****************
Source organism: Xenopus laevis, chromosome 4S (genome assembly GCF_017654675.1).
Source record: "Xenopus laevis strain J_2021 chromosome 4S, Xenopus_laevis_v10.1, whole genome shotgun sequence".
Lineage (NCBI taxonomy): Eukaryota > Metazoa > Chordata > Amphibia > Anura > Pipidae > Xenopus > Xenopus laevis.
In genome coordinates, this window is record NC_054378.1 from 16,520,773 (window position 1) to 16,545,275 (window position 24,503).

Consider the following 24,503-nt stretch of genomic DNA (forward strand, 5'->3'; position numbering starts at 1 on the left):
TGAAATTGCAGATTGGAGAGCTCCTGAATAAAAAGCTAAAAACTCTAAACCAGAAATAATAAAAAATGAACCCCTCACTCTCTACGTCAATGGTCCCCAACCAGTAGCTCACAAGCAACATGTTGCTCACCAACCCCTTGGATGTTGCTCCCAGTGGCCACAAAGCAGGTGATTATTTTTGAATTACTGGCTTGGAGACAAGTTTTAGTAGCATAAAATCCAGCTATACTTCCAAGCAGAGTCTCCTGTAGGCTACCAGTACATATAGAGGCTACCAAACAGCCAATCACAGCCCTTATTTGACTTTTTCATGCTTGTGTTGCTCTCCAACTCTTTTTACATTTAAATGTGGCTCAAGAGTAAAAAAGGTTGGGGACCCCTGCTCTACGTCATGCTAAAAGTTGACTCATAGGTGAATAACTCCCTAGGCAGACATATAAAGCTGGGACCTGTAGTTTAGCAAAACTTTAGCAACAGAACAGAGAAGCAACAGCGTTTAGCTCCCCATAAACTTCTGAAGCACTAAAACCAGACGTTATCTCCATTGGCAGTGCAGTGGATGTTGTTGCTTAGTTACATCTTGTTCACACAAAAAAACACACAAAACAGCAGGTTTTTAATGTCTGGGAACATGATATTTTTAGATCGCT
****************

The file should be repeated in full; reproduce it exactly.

Source organism: Xenopus laevis, chromosome 4S (genome assembly GCF_017654675.1).
Source record: "Xenopus laevis strain J_2021 chromosome 4S, Xenopus_laevis_v10.1, whole genome shotgun sequence".
Lineage (NCBI taxonomy): Eukaryota > Metazoa > Chordata > Amphibia > Anura > Pipidae > Xenopus > Xenopus laevis.
In genome coordinates, this window is record NC_054378.1 from 16,520,773 (window position 1) to 16,545,275 (window position 24,503).

Consider the following 24,503-nt stretch of genomic DNA (forward strand, 5'->3'; position numbering starts at 1 on the left):
TGAAATTGCAGATTGGAGAGCTCCTGAATAAAAAGCTAAAAACTCTAAACCAGAAATAATAAAAAATGAACCCCTCACTCTCTACGTCAATGGTCCCCAACCAGTAGCTCACAAGCAACATGTTGCTCACCAACCCCTTGGATGTTGCTCCCAGTGGCCACAAAGCAGGTGATTATTTTTGAATTACTGGCTTGGAGACAAGTTTTAGTAGCATAAAATCCAGCTATACTTCCAAGCAGAGTCTCCTGTAGGCTACCAGTACATATAGAGGCTACCAAACAGCCAATCACAGCCCTTATTTGACTTTTTCATGCTTGTGTTGCTCTCCAACTCTTTTTACATTTAAATGTGGCTCAAGAGTAAAAAAGGTTGGGGACCCCTGCTCTACGTCATGCTAAAAGTTGACTCATAGGTGAATAACTCCCTAGGCAGACATATAAAGCTGGGACCTGTAGTTTAGCAAAACTTTAGCAACAGAACAGAGAAGCAACAGCGTTTAGCTCCCCATAAACTTCTGAAGCACTAAAACCAGACGTTATCTCCATTGGCAGTGCAGTGGATGTTGTTGCTTAGTTACATCTTGTTCACACAAAAAAACACACAAAACAGCAGGTTTTTAATGTCTGGGAACATGATATTTTTAGATCGCT